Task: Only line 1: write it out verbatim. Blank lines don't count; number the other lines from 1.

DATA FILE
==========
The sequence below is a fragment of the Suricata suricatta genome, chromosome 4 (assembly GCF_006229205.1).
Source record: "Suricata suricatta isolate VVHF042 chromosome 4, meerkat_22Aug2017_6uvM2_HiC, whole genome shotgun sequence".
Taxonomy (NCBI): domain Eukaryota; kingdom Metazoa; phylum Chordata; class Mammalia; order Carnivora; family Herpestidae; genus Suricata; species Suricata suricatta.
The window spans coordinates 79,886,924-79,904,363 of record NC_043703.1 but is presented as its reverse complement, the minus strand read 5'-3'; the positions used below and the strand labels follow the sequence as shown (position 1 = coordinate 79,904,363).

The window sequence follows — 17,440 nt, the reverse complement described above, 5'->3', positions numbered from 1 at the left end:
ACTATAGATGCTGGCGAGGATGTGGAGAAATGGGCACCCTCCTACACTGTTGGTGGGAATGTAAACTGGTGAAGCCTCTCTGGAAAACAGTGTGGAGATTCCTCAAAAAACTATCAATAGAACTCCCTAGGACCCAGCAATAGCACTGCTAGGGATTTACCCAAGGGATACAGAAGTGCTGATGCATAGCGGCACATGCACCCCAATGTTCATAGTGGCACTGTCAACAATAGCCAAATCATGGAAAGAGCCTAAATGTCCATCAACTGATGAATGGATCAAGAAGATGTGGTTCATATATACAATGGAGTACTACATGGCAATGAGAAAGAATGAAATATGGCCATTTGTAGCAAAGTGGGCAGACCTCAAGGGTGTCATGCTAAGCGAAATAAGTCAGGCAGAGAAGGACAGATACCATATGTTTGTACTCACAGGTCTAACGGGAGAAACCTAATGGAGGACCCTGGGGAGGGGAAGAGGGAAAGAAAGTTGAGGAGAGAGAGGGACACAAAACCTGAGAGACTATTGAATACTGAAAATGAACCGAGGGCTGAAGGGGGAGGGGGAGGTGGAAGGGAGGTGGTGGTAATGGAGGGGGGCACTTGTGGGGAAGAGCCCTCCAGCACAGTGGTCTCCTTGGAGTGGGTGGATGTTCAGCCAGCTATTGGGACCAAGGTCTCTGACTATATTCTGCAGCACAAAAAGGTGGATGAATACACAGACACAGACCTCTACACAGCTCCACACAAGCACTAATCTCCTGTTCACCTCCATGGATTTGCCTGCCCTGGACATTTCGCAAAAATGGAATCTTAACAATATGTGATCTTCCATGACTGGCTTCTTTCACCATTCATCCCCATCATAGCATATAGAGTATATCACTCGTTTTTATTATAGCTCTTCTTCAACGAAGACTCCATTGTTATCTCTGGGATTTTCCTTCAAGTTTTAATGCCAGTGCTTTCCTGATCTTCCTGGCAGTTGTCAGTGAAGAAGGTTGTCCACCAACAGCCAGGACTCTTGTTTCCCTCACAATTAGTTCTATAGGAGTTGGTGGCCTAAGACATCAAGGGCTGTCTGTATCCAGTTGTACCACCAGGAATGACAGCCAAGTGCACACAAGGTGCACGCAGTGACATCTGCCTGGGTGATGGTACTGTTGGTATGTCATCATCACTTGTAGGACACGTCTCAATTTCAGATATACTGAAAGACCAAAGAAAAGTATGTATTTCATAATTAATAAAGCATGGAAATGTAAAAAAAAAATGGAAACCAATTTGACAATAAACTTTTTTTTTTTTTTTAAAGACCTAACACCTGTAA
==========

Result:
The sequence below is a fragment of the Suricata suricatta genome, chromosome 4 (assembly GCF_006229205.1).